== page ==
Philadelphia Inquirer

N.J. BPU's Move To Cut Fee Is Hailed As A 'Big Victory'

The Philadelphia Inquirer — Tuesday, October 12, 2010

By Chelsea Conaboy
Inquirer Staff Writer

New Jersey business leaders have long complained that the state's electricity prices, among the highest in the country, stunt growth and hinder its ability to attract new companies.

Under a directive from Gov. Christie to revise energy policy with economic development in mind, the Board of Public Utilities seems to be hearing them.

It voted last week to eliminate a fee on 848 large industrial and commercial customers, starting in June.

The charge is expected to bring in about $13 million this year.

The change has been hailed as a "big victory" by industry representatives such as Sara Bluhm, assistant vice president of the New Jersey Business and Industry Association.

"That is now money that can go back into a business and back into our economy," Bluhm said. "That's obviously a huge impact and a step in the right direction."

But Ev Liebman, of New Jersey Citizen Action, an advocate for residential ratepayers, said she worries that the state is addressing the concerns of powerful business groups but doing little for homeowners.

The retail margin fee, a half-cent added to each kilowatt-hour purchased by the largest users, was created in 2002 following deregulation, which was aimed at creating competition among power generators. It deliberately increased the price of the default service to give a leg up to third-party providers who were just entering the market and to encourage large customers to shop around.

Between 2002 and 2009, the fee raised $128 million that was never spent until the state used it to balance the budget.

Board members decided the fee had "outlived its purpose," said spokesman Greg Reinert, because about 85 percent of the large commercial and industrial users now buy power from a third party.

In the first half of 2010, New Jersey's retail rates for commercial and industrial users ranked seventh in the country, according to the U.S. Energy Information Administration.

Bluhm, whose organization has been pushing for five years for the elimination of the fee, said she wanted the board to continue to "chip away" at policies that inflate prices as it worked to revise the state's energy master plan.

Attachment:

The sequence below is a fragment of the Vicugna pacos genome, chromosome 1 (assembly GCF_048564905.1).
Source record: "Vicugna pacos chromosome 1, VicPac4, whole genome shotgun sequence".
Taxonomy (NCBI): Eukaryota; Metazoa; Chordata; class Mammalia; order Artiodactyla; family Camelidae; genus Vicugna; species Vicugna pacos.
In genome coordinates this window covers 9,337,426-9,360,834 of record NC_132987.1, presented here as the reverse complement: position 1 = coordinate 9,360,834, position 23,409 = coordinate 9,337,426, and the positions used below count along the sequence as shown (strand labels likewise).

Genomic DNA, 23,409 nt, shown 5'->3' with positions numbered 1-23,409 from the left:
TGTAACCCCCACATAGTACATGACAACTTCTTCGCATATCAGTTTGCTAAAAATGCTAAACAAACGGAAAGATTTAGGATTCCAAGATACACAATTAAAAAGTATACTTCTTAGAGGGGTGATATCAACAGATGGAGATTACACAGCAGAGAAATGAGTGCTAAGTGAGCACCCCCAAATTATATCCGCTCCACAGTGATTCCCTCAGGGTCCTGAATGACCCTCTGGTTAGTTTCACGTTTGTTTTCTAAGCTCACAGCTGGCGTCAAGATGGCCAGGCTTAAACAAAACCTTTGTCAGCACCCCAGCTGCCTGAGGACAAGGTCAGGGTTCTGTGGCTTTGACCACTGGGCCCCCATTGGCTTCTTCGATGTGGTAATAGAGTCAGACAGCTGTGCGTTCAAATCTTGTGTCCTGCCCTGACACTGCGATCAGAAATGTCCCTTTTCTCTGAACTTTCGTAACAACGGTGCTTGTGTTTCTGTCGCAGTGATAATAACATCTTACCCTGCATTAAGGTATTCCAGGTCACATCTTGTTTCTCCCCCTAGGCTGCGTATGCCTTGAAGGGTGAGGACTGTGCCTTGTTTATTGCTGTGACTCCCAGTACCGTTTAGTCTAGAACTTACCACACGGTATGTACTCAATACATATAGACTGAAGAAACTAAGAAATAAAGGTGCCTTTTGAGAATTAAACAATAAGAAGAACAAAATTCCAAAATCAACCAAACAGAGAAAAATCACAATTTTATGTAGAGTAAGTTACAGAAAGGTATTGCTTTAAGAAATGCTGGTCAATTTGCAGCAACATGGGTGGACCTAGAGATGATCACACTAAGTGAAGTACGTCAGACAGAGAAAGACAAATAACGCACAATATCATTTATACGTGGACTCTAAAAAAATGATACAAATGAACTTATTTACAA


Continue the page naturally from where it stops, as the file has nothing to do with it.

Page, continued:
Her group, along with the New Jersey Large Energy Users Coalition and some individual businesses, have called for a review of another fee that pays for energy efficiency programs and of the societal-benefits charge. That charge pays for programs that, among other things, assist low-income customers and support nuclear decommissioning.

Gerdau Ameristeel, which operates steel mills in Sayreville, N.J., and in 10 other states, submitted testimony to the board in August calling the two charges "onerous." High operating costs have forced the company to transfer 20 percent of the New Jersey plant's production to other facilities, the filing said. Without relief, the company could move more business out of state.

But homeowners face high costs, too. New Jersey's residential rates in the first half of 2010 were the fifth-highest in the country.

Liebman, director of organizing and advocacy at Citizen Action, said cutting costs for businesses could result in increased costs for residential payers.

"What we really want the [Board of Public Utilities] to do is to take steps to lower the overall rates for everyone," she said, "not simply shift the burden of these fees from one class of customers to others."

Competition in the residential market is almost nonexistent, Liebman said. She would like to see the board temporarily freeze rates and return to regulating the residential market to give the state more say in what generators are allowed to charge homeowners.

After holding several public meetings, the board is reviewing the 2008 energy master plan and could complete a revision in January, Reinert said.

Top Top | NJCA in the News | NJCA Homepage